There’s nothing quite as celebratory as a bottle of sparkling wine. And nothing more evocative of a celebration of love than a bottle of sparkling rosé. With Valentine’s Day just around the corner, we guide you through a selection of pink bubbles that will make an elegant statement and also work as perfect gifts.
How is rosé sparkling wine made?
Sparkling rosé simply uses a rosé base wine, which then goes through one of the methods of sparkling wine making. That could be ancestral, traditional, charmat or transfer method. The rosé base wine itself is produced through one of the usual rosé winemaking techniques (saignée or direct press), although some regions – such as Champagne – allow the addition of red wine to a white-dominated blend.
Looking beyond Champagne
Champagne might be the region that first springs to mind when thinking of a celebratory fizz. Indeed, some rosé Champagnes have become synonymous with romantic occasions: Billecart-Salmon and Laurent-Perrier rosés are just two of a number of cuvées that are ubiquitous in Valentine’s Day displays and have acquired iconic status among lovers of pink Champagne.
Scroll down for our selection of brilliant sparkling rosés
But it’s well worth looking beyond the French flagship region for sparkling wines, pink or not, that deliver a different character but the same quality. Other regions and appellations producing outstanding traditional method sparkling include:
A peculiar appellation in that it is scattered across multiple regions rather than corresponding to a delimited area. Most Cava is, however, produced in Catalunya, with Sant Sadurni d’Anoia as its historical and spiritual epicentre. Cava Rosado uses the red varieties Garnacha, Monastrell, Pinot Noir and/or Trepat for colour, in addition to the other permitted white varieties. When looking for high-quality Spanish fizz you will also need to explore the wines from producers that have actually decided to leave the Cava DO. Amidst disagreements about viticulture and winemaking standards, leading names such as Raventós i Blanc, Recaredo and Gramona (the latter two being founding members of the Corpinnat group), have left the denomination and produce some of Spain’s finest bubbles under specific regional labels.
A term referring to French traditional method sparkling wines produced outside of Champagne. The regions producing Crémants are Alsace, Bordeaux, Burgundy, Die (in the Rhône), Jura, Loire, Limoux and Savoie.
This northern Italian region, in the hills east of Brescia, has a somewhat short but impressive history producing traditional method sparkling, mostly from Champagne varieties. Its reputation has grown quickly, firmly establishing it as a leading sparkling wine region in Europe and the world, with some of the most renowned producers making highly sought after wines, not least outstanding rosés.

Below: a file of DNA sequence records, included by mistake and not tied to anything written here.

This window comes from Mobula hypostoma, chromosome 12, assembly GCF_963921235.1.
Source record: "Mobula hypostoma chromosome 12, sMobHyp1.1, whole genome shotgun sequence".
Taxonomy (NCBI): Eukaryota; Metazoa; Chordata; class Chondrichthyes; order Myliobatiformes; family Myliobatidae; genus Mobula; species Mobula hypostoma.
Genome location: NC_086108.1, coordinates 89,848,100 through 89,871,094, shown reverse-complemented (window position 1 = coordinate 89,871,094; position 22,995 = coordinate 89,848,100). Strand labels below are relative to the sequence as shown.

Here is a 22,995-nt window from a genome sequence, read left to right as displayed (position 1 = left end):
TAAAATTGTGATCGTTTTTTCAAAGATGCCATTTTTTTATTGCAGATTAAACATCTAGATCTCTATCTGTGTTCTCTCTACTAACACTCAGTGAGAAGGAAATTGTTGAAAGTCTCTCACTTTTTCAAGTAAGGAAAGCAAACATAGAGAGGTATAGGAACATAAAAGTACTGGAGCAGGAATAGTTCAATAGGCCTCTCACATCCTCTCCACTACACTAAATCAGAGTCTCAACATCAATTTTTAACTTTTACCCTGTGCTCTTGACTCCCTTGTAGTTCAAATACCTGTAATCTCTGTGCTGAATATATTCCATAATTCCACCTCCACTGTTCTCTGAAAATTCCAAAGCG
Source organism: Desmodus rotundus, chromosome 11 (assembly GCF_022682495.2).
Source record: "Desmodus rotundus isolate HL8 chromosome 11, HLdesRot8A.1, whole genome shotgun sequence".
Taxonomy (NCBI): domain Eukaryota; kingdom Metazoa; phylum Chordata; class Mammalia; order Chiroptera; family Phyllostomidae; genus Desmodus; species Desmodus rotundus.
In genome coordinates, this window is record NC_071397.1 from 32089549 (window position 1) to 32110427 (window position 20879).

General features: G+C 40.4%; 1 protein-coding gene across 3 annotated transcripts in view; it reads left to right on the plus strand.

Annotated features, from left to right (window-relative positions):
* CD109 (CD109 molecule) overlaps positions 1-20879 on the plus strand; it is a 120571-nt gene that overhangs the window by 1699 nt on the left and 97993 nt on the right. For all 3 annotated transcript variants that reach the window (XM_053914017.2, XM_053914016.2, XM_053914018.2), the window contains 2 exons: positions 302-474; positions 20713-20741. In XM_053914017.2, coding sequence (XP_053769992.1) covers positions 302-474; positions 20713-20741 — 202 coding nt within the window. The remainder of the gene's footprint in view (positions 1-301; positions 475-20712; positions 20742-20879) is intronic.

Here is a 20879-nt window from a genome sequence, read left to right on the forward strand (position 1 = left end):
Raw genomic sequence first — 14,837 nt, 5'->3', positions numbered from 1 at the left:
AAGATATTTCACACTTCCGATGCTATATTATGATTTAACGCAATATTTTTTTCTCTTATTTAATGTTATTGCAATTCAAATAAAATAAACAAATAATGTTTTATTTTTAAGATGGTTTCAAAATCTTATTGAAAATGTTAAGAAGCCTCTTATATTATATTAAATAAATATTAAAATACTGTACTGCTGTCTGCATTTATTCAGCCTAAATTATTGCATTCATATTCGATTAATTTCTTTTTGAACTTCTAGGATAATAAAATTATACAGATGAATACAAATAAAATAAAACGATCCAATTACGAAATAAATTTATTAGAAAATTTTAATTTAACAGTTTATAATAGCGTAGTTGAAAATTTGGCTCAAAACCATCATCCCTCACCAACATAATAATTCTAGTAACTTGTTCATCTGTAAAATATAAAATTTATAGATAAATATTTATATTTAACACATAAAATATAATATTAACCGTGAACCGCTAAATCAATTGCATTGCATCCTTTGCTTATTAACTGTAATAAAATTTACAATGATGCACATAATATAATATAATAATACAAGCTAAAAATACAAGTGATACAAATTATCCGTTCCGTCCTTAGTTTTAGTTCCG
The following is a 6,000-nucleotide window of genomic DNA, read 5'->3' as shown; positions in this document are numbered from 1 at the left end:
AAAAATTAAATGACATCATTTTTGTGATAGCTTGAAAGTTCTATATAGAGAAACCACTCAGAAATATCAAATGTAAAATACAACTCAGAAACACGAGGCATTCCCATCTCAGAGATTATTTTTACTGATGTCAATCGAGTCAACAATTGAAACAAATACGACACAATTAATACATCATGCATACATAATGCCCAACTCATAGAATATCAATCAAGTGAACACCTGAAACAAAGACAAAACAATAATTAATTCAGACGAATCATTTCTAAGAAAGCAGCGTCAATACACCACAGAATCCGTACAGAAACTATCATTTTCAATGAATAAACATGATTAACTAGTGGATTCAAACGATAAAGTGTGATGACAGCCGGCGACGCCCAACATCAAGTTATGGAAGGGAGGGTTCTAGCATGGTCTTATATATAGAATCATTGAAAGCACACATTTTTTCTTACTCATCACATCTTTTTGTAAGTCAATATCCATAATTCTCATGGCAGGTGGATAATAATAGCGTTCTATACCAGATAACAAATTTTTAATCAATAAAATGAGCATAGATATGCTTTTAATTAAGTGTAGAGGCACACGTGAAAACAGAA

The southern Australia island state produces some of the country’s best sparkling wines, with its cool climate yielding fruit of incredible finesse and balance, particularly suited for elegant, precise, ageworthy fizz.
If you are looking for a proper bottle of pink fizz you don’t need to look further than the British Isles, where sparkling is winning awards the world over with expressive wines marked by a very characteristic freshness. The rosés in particular show beautiful wild berry flavours brought to life by vibrant acidity.
Prosecco only recently made a move into pink territory. In May 2020 the Italian government approved the production of Prosecco DOC Rosé, a move ratified by the EU in November the same year. The crossing of two highly popular categories, Prosecco rosé uses Pinot Noir for colour in addition to Prosecco’s own variety, Glera. Unlike the other regions listed above, Prosecco can be made using either the traditional or Charmat Method.
Sparkling rosé: Taste and food pairing
So does rosé sparkling taste different from white sparkling, or is it just a matter of colour?
Grape varieties, blend and winemaking process all play a role in the eventual flavour of the wine, making it difficult to generalise how a sparkling rosé tastes and how it is different from its white counterpart.
Having said that, there are some general characteristics you might expect from a pink fizz:
- Subtle red berry flavours, sometimes with a hint of red citrus (think pink grapefruit or blood orange) and red orchard fruit.
- A hint of tannin, imparted by mild contact with skins during the production of the base wine, which might give it a pleasant grip and texture.
- The higher degree of phenolic compounds can give it a richer body, especially if the wine has spent more time ageing on its lees prior to disgorgement.